The Mayan Empire: Introduction (01:49)
This episode examines the pre-Columbian civilization of the Maya, their great cities, and their architecture.
Palenque, Mexico: c.600-750 AD (06:27)
Many buildings were constructed during the reign of Pakal the Great. Palenque was one of the first cities excavated. The Palace was the center of the city and stucco images revealed cultural practices. The Temple of the Inscriptions housed Pakal's tomb.
Copan, Honduras: c.700-850 AD (05:37)
The frontier city reached its peak during the rule of King 18-Rabbit; Yax K'uk' Mo' was the city's founder. The twelfth king was buried under the Hieroglyphic Stairway. The King of Quiriguá captured and sacrificed 18-Rabbit; Copan collapsed in less than 100 years.
Tikal, Guatemala: c.700-850 AD (07:28)
Jasaw Chan K'awiil was the city's greatest king and buried beneath Temple I. The Maya constructed five more temples and thousands of buildings in the city; Alfred Maudslay cleared the site in the 1880s. Multiple factors caused the collapse of Mayan cities.
Uxmal, Mexico: c.800-1000 AD (05:29)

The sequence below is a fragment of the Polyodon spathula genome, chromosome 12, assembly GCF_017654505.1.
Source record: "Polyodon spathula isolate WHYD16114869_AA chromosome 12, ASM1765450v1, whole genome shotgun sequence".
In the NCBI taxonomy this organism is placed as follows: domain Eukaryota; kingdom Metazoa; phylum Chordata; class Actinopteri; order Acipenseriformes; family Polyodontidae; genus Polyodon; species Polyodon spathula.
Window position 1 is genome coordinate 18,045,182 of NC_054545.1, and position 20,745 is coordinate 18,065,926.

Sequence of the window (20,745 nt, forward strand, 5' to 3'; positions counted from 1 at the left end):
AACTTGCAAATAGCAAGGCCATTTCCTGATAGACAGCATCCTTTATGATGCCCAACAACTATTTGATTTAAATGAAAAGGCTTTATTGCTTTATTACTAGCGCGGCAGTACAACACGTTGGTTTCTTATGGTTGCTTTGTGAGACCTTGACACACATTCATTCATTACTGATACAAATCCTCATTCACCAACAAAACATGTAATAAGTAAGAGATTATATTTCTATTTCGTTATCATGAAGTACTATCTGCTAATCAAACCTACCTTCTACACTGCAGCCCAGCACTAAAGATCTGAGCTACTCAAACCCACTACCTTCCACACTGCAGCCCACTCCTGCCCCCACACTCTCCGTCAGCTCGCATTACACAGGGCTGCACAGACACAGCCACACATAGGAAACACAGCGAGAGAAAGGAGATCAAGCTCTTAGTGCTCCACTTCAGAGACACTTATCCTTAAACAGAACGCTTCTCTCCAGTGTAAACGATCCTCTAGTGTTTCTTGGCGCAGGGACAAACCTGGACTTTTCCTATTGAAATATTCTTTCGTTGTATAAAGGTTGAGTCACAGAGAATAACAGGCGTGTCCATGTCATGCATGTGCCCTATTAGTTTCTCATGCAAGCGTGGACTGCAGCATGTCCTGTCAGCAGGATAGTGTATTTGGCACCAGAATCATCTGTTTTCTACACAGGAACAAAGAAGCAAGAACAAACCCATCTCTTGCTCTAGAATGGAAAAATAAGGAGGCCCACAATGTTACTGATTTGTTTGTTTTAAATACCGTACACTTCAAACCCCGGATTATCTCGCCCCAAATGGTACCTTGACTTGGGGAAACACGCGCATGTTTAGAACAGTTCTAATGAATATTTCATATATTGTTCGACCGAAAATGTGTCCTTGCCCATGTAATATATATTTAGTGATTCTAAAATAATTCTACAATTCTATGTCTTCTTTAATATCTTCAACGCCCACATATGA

The Maya used high quality stone and building techniques to construct the city; the Governor's Palace exemplified their elaborate style. The Temple of the Magician held legendary significance; Chaac, the god of rain, was especially revered. A drought led to city abandonment.
Chichen Itza, Mexico: c.900-1250 AD (09:46)
The Mayan city was the largest and most powerful during its time; the Temple of Kukulkan represented the center of the universe. Agriculture was critical and the El Caracol observatory allowed more precise cosmological recordings. Priests appealed to Chaac and the Sun with human sacrifices.
Tulum, Mexico: c.1200-1550 AD (04:04)
The merchant city was one of the last built by the Maya and profits relied on coastal trade. The city's castle may have also functioned as a lighthouse; the coral reef initially afforded protection from conquistadors. Old world diseases decimated the population.
Mixco Viejo, Guatemala: c.1450-1530 AD (02:48)
The Maya founded the city less than 100 years before the arrival of Spanish conquistadors. Military superiority and divide and rule tactics hurried the conquest of Guatemala.
Nojpetén, Guatemala: c.1450-1697 AD (05:29)
The island city was the last unconquered Maya kingdom. King Kan Ek' killed Spanish missionaries after they destroyed temple idols, igniting a war. Despite Spanish conquistadors, Maya religious beliefs and culture endured throughout the centuries.
Credits: The Mayan Empire (00:45)
Credits: The Mayan Empire
For additional digital leasing and purchase options contact a media consultant at 800-257-5126
(press option 3) or firstname.lastname@example.org.